What Is It To Be Enlightened?

November 6, 2009 at 1:06 pm Leave a comment

In the beginning of his wonderful book on Buddhist practice, Working Towards Enlightenment, Master Nan Huai-Chin quotes a question from his old friend Mr. Xiao, a serious and long standing student of Buddhism. Mr. Xiao asked him, “Shakyamuni Buddha left home when we was 18, and finally- much later, after years of effort- lifted his head, saw a bright star, and was enlightened. What was it that he was enlightened to?”

This is a really good question, and one that I have been pondering for some time. The Buddha sat himself down under the Bodhi tree by the Ganges and said to himself, ‘I will not rise until I have achieved supreme perfect enlightenment.’ He then meditated for six days and nights and on the dawn of the seventh day he raised his head from meditation, opened his eyes, saw this bright star in the sky, and was awakened. Master Nan says that he answered Mr. Xiao by saying that the Buddha awoke to interdependent causation and inherent emptiness. Mr. Xiao was not impressed with this answer, and Master Nan admits this is just the dogma of Buddhism. Anyone reading a book on Buddhism will find these ‘truths’ of Buddhism written down, and so can learn them just like that. But the Buddha did not get these truths as ideas, did not read them in a book. He experienced something, after 12 years of practice, and that experience led him to think of the universe and all things in it as having been of interdependent causation and of being inherently empty. How much difference is there between having the experience which leads to the insight and just reading about it in a book.

The Buddha, the tree, the river and the star. What is the relationship between them? What is it that was going on in that dawn which zapped his mind and body with that insight? I used to think that enlightenment meant that you became aware that what happened to you in life was the same as what you did. That is, to lose the distinction between what you say and do, and what happens to you is to become enlightened to the situation you are really in. To only consider yourself as the sum of your thoughts and acts is to remain in an ego-driven world, whereas to widen it so that you are also what happens to you is to expand out of ego into a larger view of life.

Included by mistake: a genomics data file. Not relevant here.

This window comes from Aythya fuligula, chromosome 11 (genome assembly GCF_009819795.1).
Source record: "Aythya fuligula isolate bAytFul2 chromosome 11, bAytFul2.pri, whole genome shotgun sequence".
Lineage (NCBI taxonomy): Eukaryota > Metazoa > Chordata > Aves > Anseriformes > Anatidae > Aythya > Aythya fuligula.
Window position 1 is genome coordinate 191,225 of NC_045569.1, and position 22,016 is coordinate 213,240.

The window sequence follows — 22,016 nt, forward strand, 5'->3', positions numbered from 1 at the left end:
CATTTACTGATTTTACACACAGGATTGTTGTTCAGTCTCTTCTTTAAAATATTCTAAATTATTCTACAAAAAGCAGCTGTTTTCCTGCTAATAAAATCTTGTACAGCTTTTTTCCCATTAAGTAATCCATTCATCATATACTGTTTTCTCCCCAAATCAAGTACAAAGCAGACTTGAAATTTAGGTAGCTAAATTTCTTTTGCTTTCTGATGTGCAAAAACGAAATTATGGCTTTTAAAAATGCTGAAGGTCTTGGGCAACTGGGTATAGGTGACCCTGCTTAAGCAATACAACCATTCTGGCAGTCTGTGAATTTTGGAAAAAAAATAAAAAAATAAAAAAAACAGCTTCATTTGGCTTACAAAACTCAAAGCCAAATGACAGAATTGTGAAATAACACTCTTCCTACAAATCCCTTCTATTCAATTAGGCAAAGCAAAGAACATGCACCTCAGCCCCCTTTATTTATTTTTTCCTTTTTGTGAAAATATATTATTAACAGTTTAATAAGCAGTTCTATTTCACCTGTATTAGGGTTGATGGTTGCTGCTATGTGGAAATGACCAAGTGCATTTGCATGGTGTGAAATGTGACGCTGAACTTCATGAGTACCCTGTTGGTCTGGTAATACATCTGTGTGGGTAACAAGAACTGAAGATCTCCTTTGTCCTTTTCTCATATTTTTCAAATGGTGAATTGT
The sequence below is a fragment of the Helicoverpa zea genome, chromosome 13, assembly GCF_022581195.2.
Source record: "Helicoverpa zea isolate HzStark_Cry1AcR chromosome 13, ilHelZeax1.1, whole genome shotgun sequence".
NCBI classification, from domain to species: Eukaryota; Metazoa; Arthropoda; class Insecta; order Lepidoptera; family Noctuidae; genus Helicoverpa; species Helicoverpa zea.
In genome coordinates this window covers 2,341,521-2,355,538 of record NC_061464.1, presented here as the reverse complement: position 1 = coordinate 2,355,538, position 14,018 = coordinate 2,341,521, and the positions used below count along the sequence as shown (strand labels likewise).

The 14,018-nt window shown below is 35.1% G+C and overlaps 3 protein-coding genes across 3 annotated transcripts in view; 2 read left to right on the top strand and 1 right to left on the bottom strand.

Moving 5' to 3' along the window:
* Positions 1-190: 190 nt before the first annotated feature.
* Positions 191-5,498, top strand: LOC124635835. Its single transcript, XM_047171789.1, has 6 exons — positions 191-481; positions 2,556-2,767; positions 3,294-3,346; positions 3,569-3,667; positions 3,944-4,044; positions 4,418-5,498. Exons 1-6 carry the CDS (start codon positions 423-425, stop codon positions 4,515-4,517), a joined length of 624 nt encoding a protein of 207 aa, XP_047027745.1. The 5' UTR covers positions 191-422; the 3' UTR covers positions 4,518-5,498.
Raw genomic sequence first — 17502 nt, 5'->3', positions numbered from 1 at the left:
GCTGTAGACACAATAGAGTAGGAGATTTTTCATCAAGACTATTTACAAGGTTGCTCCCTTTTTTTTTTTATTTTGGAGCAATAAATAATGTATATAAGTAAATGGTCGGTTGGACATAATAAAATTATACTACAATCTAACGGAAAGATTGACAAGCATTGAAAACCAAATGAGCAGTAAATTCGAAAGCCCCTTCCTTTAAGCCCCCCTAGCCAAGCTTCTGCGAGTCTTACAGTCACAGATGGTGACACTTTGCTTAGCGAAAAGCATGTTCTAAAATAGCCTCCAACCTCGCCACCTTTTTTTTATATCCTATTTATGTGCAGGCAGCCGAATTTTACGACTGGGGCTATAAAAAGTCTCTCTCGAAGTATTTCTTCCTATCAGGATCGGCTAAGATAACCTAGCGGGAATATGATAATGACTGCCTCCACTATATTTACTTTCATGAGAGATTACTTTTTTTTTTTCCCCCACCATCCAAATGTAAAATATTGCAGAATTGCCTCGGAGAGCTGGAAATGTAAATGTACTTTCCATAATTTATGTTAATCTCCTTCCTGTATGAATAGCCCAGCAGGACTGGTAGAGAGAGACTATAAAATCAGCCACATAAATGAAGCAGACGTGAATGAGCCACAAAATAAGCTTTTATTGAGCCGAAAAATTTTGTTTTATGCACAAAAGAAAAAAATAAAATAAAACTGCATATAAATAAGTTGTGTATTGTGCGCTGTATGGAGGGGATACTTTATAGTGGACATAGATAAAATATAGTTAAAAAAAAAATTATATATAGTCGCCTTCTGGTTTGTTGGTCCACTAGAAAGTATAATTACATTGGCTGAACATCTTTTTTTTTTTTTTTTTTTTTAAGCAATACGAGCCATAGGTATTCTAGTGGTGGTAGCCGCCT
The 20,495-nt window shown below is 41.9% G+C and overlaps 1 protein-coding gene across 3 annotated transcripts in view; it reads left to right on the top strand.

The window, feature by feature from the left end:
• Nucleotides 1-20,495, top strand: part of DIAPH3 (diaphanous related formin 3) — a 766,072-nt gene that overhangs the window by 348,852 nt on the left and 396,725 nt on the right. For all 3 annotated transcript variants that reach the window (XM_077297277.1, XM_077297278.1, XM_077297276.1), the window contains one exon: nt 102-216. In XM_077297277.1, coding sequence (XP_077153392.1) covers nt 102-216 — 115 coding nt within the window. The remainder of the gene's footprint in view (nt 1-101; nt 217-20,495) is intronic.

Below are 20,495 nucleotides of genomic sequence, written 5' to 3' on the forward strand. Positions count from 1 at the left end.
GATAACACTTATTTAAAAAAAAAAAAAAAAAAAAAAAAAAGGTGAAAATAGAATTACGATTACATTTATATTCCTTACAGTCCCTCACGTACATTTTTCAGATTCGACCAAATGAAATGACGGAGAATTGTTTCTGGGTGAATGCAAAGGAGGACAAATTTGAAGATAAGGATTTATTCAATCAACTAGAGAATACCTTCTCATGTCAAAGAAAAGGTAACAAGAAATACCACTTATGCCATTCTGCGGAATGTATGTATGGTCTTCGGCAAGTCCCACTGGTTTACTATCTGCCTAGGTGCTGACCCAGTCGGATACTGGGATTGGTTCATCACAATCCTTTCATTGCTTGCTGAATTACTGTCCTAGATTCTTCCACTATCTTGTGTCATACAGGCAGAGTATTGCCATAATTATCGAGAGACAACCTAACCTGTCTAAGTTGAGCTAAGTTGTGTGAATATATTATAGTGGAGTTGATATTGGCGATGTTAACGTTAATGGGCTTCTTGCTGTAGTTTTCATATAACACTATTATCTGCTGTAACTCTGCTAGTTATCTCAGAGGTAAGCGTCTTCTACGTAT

But I don’t think this is what was happening to the Buddha. I think that he was entering into a wider experience still, one in which he could identify himself not just with the tree he sat under and the river that ran past him, but also with the stars twinkling in the lightening sky. This was an expanded view of himself as the universe, a view which showed him that although his existence as a human body was only temporary, which meant that it was empty of permanent existence and that this state also applied to the tree ,the river and the stars in the sky. Everything was in flux, change was the only constant, yet at that specific moment, like all the moments past and all of those to come, he was able to see that his life was as specific and real as could be, interwoven with all the other elements in the universe, and he had an existence that was expressed in each instant.

This is a feeling that we are all able to have, the idea of our destiny, in the sense that although I may not be sitting under a Bodhi tree meditating, but am sitting in my living room typing on a computer, still the moment that I am experiencing here, in this time and place, is the only existence that I have, and if I were to spend my time thinking about where else I would like to be, or what else I might like to be doing, or what parts of my life I would like to improve or change, then I am avoiding my destiny, my knowledge that I am in this place and this time, and all of the events in my life, all of my thoughts and actions, have brought me to this moment in time and place in space. If I fail to accept my situaqtion then I am truly unenlightened, whereas to accept that this is where I am is to live in and with my destiny and to flourish in each moment that arises. This is my take on enlightenment.

Entry filed under: Thoughts.

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Reflections on an age of anxiety.


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